by John Burns
We believe we have found one of the primary reasons why entry-level home buying has not recovered—and why homeownership has been plunging.
For decades, homeowners benefitted from both the financial and psychological benefits of paying less taxes. Homeownership came with income tax savings because mortgage interest plus property taxes easily exceeded the standard deduction allowed by the IRS. For most American homeowners that has not been true since 2008 because:
- Falling interest rates and home prices have reduced mortgage interest.
- The standard marital deduction has risen from $1,300 in 1972 to $12,600 today, meaning that the first $12,600 of itemized deductions has no benefit to consumers.
Today, a typical first-time home buyer financing 95% or less of a median-priced US home pays less than $12,000 in mortgage interest and property taxes, which is not enough to warrant itemizing. Even with other deductions that bring the taxpayer over the $12,600 limit, the tax savings are minimal. Years ago, we eliminated income tax savings from our calculation of the rent-versus-buy decision, and I cannot remember the last time I heard a prospective first-time home buyer (not in California or New York) mention income tax benefits as a reason for buying.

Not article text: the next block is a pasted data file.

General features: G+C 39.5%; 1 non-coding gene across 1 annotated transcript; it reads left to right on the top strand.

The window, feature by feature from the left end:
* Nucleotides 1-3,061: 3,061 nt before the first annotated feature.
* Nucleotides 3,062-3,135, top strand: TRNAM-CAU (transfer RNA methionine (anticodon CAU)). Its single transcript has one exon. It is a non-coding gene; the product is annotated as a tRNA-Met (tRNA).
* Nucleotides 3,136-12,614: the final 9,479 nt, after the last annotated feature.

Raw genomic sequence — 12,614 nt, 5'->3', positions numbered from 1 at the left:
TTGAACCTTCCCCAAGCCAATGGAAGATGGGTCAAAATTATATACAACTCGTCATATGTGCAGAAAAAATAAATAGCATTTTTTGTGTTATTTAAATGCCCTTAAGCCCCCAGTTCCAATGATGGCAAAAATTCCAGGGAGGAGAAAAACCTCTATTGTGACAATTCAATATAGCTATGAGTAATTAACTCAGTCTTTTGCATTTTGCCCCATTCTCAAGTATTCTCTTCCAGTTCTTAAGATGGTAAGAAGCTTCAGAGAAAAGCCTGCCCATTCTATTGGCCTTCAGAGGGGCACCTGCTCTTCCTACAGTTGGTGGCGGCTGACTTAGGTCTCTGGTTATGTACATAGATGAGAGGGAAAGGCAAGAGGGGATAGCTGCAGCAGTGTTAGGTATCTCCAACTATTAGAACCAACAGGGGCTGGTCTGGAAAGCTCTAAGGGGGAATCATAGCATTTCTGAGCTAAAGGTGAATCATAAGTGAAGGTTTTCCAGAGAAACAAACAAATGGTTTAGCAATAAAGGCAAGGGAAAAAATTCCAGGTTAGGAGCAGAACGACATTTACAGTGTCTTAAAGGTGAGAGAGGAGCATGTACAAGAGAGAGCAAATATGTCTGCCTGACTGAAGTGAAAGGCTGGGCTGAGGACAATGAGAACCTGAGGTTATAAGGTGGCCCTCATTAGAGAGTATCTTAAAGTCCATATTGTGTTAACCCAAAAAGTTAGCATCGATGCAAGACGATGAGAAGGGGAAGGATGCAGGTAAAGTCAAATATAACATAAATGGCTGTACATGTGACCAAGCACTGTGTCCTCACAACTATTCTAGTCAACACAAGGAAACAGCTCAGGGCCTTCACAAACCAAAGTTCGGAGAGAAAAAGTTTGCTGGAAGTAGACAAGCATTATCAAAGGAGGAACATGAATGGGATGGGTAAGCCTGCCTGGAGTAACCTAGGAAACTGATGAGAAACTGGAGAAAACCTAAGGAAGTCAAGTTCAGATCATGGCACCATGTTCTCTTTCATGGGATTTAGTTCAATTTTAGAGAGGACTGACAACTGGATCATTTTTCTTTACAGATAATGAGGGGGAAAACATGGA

In the graph below, we show the change over time for a typical homeowner couple with an 80% loan-to-value mortgage and a 1.5% property tax rate on the median-priced US home. That owner paid mortgage interest and property taxes in excess of the standard deduction every year from 1972 to 2008. Today, that homeowner’s deductions fall nearly $2,500 short of the standard deduction.
Every April 15, the most financially qualified renters in the country used to feel the pain of not owning by writing a check to the IRS. For most, that is no longer the case. The lack of tax savings is just one of numerous reasons why homeownership is the lowest it has been in decades, and we believe homeownership is headed lower. This is just one of many findings in our upcoming book, which will be published later this year, called Big Shifts Ahead: Demographic Clarity for Businesses.